This is the first comprehensive commentary on a section of Xenophon's Anabasis in English for almost a century. It provides up-to-date guidance on literary, historical and cultural aspects of the Anabasis and will help undergraduate students to read Greek better. It also incorporates recent advances in Xenophontic scholarship and Greek linguistics, showcasing in particular Xenophon's linguistic innovations and varied style. Advanced students and professional scholars will also profit from the sustained attention which this commentary devotes to Xenophon's varied narrative strategies and to the reception of episodes from Anabasis III in antiquity. The introduction and commentary show that Xenophon is just as important (if not more so) to the development of Greek historiography, and of Greek prose in general, as Herodotus and Thucydides.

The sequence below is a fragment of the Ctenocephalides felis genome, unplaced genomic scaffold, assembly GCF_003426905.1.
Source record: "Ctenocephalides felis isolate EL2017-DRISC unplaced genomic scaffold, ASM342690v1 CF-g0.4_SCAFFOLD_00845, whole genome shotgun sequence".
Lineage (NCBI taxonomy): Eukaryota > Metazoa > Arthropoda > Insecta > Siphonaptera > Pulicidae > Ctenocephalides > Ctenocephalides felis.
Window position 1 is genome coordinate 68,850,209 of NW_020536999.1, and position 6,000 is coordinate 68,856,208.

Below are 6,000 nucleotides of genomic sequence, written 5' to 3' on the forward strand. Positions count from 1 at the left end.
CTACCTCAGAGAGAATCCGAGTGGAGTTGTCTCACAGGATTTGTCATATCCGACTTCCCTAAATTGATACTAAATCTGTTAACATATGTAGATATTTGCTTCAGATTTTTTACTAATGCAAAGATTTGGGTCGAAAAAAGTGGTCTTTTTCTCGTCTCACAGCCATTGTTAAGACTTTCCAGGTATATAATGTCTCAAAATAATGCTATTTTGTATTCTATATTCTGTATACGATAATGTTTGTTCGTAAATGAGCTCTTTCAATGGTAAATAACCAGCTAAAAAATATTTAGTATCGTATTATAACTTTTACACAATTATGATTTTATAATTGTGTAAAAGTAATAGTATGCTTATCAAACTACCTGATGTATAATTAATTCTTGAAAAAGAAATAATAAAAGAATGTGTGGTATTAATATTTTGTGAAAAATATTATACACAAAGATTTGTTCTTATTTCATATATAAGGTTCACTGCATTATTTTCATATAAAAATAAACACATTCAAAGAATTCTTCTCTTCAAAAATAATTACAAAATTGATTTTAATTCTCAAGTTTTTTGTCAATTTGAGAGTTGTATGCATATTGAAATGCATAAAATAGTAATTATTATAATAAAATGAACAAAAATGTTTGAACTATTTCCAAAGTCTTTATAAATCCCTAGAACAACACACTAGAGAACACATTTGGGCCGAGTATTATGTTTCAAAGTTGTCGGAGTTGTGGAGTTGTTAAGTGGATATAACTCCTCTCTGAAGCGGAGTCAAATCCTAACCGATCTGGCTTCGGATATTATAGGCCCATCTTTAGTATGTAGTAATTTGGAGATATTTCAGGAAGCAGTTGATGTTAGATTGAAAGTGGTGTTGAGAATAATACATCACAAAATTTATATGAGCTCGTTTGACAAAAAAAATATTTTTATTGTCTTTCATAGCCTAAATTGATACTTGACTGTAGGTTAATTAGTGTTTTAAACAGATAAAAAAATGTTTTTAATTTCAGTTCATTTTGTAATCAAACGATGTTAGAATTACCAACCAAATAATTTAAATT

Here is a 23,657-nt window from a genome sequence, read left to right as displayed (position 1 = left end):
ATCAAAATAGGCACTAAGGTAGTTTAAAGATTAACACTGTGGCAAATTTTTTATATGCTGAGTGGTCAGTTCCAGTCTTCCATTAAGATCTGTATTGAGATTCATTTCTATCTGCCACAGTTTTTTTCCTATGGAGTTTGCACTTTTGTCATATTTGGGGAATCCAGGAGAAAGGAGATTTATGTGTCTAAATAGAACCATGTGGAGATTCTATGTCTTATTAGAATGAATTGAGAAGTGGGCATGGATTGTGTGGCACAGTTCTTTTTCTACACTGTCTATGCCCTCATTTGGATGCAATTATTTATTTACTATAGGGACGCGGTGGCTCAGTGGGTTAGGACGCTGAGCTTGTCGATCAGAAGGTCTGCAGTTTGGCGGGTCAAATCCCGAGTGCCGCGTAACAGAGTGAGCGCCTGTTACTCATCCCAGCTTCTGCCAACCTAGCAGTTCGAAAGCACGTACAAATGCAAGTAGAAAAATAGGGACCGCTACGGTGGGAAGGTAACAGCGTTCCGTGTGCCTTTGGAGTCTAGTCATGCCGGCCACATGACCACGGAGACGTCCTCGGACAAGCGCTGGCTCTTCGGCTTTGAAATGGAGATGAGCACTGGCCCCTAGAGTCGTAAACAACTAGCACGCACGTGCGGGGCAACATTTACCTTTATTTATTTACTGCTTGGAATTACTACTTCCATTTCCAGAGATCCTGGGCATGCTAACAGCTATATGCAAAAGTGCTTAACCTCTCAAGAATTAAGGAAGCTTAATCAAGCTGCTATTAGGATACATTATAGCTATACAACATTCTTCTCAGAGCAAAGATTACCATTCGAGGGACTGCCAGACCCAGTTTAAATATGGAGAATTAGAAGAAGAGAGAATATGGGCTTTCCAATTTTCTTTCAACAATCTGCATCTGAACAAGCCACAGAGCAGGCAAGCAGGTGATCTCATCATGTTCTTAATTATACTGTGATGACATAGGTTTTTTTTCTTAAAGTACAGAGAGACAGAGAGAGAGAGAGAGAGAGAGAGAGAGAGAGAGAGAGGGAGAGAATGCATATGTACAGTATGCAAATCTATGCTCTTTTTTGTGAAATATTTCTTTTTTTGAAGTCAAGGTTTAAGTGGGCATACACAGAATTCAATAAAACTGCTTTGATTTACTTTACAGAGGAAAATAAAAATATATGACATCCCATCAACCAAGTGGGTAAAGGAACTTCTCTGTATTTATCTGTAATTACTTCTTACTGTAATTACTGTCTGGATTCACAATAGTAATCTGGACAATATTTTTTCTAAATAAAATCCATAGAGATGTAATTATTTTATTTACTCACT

Alan Beale Source: Classics for All
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